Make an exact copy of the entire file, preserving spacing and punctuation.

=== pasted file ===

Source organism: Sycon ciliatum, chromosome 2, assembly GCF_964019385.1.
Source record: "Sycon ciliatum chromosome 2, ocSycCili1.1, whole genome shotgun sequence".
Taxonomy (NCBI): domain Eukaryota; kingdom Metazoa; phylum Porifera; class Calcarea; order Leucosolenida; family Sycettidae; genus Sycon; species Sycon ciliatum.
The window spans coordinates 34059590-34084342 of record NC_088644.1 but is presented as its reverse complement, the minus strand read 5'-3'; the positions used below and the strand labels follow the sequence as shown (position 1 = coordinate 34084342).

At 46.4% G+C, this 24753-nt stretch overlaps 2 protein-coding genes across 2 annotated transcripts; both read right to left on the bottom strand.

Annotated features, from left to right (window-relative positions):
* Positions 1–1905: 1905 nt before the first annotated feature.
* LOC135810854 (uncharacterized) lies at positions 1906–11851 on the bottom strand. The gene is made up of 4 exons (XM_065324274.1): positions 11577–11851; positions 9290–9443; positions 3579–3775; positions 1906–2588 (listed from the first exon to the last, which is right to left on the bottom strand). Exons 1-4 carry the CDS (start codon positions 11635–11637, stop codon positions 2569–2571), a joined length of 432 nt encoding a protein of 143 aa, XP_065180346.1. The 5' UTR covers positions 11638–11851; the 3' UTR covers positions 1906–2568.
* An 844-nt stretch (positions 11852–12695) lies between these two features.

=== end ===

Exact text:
Source organism: Sycon ciliatum, chromosome 2, assembly GCF_964019385.1.
Source record: "Sycon ciliatum chromosome 2, ocSycCili1.1, whole genome shotgun sequence".
Taxonomy (NCBI): domain Eukaryota; kingdom Metazoa; phylum Porifera; class Calcarea; order Leucosolenida; family Sycettidae; genus Sycon; species Sycon ciliatum.
The window spans coordinates 34059590-34084342 of record NC_088644.1 but is presented as its reverse complement, the minus strand read 5'-3'; the positions used below and the strand labels follow the sequence as shown (position 1 = coordinate 34084342).

At 46.4% G+C, this 24753-nt stretch overlaps 2 protein-coding genes across 2 annotated transcripts; both read right to left on the bottom strand.

Annotated features, from left to right (window-relative positions):
* Positions 1–1905: 1905 nt before the first annotated feature.
* LOC135810854 (uncharacterized) lies at positions 1906–11851 on the bottom strand. The gene is made up of 4 exons (XM_065324274.1): positions 11577–11851; positions 9290–9443; positions 3579–3775; positions 1906–2588 (listed from the first exon to the last, which is right to left on the bottom strand). Exons 1-4 carry the CDS (start codon positions 11635–11637, stop codon positions 2569–2571), a joined length of 432 nt encoding a protein of 143 aa, XP_065180346.1. The 5' UTR covers positions 11638–11851; the 3' UTR covers positions 1906–2568.
* An 844-nt stretch (positions 11852–12695) lies between these two features.